Ko‘olau volcano started its life as a seamount above the Hawaiian hotspot around 4-million years ago. It broke sea level some time prior to 2.9-million years ago.
About 2-million years ago, much of the northeast flank of Ko‘olau volcano was sheared off and material was swept more than 140-miles north of O‘ahu and Moloka‘i onto the ocean floor (named the Nu‘uanu Avalanche) – one of the largest landslides on Earth.
Following a period of dormancy, Ko‘olau eruptions about 1-million years ago (known as the Honolulu Volcanic Series) created landmarks such as Diamond Head, Hanauma Bay and Punchbowl Crater. Ko‘olau’s eroded remnants make up the Ko‘olau Mountain Range.
About 6,000 years ago and before the arrival of the Hawaiians, Kawainui (“the large [flow of] fresh water”) and Ka‘elepulu (“the moist blackness”) were bays connected to the ocean and extended a mile inland of the present coastline. This saltwater environment is indicated by inland deposits of sand and coral.
A sand bar began forming across Kawainui Bay around 2,500 years ago creating Kawainui Lagoon filled with coral, fish and shellfish. The Hawaiians probably first settled along the fringes of this lagoon.
Gradually, erosion of the hillsides surrounding Kawainui began to fill in the lagoon with sediments.
About 500 years ago, early Hawaiians maintained the freshwater fishpond in Kawainui; the fishpond was surrounded on all sides by a system of canals (‘auwai) bringing water from Maunawili Stream and springs to walled taro lo‘i.
In 1750, Kailua was the political seat of power for the district of Ko‘olaupoko and a favored place of the O‘ahu chiefs for its abundance of fish and good canoe landings.
Kawainui was once the largest cultivated freshwater fishpond on Oahu. Rimming the wetland are numerous heiau (temples.)
Farmers grew kalo (taro) in the irrigated lo‘i (fields) along the streams from Maunawili and along the edges of the fishponds. Crops of dryland kalo, banana, sweet potato and sugarcane marked the fringes of the marsh. Fishermen harvested fish from the fishponds and the sea.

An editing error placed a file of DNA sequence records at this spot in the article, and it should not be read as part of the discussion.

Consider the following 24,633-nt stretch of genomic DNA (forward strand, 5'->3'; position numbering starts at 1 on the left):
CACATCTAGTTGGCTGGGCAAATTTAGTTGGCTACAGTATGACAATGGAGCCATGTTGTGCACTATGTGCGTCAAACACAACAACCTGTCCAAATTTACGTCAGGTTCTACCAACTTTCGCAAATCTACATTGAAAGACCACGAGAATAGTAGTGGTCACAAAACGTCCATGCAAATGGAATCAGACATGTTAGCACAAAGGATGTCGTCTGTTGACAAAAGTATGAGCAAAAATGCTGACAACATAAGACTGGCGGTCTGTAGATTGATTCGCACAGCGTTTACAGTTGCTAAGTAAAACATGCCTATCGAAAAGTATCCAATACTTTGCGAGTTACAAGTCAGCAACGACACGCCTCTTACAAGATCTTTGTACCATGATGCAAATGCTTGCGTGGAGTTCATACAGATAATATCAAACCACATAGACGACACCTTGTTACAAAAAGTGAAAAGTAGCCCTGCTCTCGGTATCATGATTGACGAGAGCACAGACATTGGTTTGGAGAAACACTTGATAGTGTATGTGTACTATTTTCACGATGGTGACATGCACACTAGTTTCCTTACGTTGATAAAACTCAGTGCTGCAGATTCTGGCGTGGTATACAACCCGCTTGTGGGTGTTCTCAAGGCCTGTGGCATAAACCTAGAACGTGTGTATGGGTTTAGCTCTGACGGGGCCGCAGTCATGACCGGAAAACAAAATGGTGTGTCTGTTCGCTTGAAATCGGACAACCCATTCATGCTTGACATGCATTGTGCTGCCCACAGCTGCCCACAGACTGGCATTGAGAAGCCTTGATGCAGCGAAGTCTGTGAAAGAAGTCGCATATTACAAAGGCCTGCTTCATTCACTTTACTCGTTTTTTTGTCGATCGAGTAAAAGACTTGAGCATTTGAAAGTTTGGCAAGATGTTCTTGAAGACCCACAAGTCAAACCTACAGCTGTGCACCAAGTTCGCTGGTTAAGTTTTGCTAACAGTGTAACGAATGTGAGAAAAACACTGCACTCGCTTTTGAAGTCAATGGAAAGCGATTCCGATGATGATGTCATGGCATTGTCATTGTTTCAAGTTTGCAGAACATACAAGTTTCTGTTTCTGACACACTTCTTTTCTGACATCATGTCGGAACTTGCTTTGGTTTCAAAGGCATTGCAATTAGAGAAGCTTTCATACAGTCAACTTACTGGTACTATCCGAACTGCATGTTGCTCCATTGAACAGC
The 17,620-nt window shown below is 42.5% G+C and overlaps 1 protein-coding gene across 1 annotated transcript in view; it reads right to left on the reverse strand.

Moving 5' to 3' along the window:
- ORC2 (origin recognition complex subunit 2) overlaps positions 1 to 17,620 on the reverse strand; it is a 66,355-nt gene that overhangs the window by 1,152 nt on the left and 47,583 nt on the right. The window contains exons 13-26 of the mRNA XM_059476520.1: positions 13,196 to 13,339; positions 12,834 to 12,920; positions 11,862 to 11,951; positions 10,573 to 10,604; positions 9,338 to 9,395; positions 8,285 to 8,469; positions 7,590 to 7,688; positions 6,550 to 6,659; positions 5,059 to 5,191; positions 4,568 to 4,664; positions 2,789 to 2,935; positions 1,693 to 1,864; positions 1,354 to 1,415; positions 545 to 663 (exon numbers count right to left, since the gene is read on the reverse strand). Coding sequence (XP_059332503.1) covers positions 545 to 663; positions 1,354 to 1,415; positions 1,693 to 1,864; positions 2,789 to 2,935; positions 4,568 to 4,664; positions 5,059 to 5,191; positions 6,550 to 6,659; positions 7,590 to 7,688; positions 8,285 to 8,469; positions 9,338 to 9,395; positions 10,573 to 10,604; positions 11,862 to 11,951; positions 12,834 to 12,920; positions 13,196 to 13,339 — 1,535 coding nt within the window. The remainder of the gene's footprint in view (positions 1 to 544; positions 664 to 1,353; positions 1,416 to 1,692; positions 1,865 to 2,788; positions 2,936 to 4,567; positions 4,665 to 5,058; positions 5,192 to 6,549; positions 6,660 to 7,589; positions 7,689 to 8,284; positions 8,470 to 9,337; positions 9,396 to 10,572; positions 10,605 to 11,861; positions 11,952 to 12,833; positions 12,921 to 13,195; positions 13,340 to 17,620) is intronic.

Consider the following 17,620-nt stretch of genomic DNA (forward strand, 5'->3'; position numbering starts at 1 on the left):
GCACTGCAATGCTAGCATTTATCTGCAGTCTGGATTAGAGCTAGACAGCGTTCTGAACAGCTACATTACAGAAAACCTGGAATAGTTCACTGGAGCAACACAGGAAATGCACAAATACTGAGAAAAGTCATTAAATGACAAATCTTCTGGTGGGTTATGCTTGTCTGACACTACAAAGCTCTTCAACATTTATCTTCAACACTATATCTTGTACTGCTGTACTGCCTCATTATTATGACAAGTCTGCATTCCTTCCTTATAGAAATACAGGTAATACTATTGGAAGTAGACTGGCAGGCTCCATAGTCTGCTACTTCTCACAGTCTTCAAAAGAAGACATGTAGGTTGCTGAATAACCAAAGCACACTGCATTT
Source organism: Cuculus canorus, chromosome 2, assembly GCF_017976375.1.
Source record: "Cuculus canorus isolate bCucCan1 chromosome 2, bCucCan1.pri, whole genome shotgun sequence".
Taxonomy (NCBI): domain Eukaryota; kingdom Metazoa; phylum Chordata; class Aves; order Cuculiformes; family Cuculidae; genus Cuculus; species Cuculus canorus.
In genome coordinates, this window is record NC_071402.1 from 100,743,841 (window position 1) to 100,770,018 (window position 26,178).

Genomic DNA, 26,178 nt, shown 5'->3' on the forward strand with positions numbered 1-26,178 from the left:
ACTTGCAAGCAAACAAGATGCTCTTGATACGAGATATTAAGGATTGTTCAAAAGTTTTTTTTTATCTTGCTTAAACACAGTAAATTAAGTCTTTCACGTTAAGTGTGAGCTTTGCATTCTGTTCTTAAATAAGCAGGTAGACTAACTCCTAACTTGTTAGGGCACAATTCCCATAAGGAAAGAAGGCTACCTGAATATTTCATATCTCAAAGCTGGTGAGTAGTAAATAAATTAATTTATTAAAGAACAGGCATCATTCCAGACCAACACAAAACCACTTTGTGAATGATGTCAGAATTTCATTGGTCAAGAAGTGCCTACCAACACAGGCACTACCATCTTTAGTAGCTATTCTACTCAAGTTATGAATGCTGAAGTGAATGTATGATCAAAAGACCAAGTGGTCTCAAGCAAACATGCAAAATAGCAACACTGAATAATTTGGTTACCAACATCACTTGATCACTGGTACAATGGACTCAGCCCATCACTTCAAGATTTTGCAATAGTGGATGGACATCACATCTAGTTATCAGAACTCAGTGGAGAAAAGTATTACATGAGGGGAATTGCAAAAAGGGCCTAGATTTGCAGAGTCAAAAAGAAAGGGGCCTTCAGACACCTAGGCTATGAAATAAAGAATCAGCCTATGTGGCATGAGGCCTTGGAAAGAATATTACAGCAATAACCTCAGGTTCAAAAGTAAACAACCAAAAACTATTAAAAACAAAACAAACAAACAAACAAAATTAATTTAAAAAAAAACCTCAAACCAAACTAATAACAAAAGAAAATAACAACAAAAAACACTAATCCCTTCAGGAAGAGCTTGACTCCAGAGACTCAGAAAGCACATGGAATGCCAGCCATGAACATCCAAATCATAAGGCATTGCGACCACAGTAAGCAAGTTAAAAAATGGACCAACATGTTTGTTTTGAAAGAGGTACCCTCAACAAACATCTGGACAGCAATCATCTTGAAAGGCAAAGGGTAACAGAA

In the 1880s, Chinese farmers converted the taro fields of Kawainui to rice, but abandoned their farms by 1920. Cattle grazed throughout much of Kawainui.
The marsh drains into the ocean at the north end of Kailua Beach through Kawainui Canal (Oneawa Channel.)
The marsh attracts migratory seabirds and is home to four species of endangered waterbirds: the Hawaiian stilt (aeʻo), the Hawaiian coot (ʻalae keʻokeʻo), the Hawaiian gallinule (ʻalaeʻula) and the Hawaiian duck (kōloa maoli).
In 1979, the US National Registrar for Historic Places issued a “Determination of Eligibility Notification” finding that Kawainui Marsh area is eligible for listing in the National Register for Historic Places.
According to the determination, “Kawainui Marsh is important as a major component of a larger cultural district which would include … the ponding/wet agricultural area … remains of extensive terracing systems, ceremonial sites, burial sites, and habitation areas associated with this agricultural complex”.
In 2005, the Kawainui and Hāmākua Marsh Complex was designated as a Wetlands of International Importance and added to the Ramsar List (Ramsar site no. 1460.)
The Convention on Wetlands (Ramsar, Iran, 1971) – called the “Ramsar Convention” – is an intergovernmental treaty that embodies the commitments of its member countries to maintain the ecological character of their Wetlands of International Importance and to plan for the “wise use”, or sustainable use, of all of the wetlands in their territories.
Kawainui Marsh also functions as a flood storage basin to protect Kailua. As part of flood control measures, the Oneawa Canal and levee started in 1950 and were completed a few years later. When flood waters over-topped the levee and flooded Coconut Grove in the December 31, 1987-January 1, 1988 flood, the levee was raised and floodwall added.
Projects are underway to restore waterbird habitat, as well as care for some of the historic sites. DLNR has plans for visitor center and trails around the wetland – they have been on the books for a long time, it would be nice to see those community visions come to fruition.
Lots of good work is being done by lots of dedicated folks in helping to restore Kawainui Marsh, including ‘Ahahui Mālama I Ka Lōkahi (led by Doc Burrows,) Kailua Hawaiian Civic Club and others.
When I was a kid, we referred to this area as the “swamp” – many of the old maps referred to it as such. Auto parts shops lined the road at its edge; the dump was nearby. Times have changed.
The image shows a 1951 aerial photo of the Kailua area, with Kawainui Marsh centered in the image (photo from UH-Mānoa and USGS.) In addition other images and maps of Kawainui are included in a folder of like name in the Photos section on my Facebook page.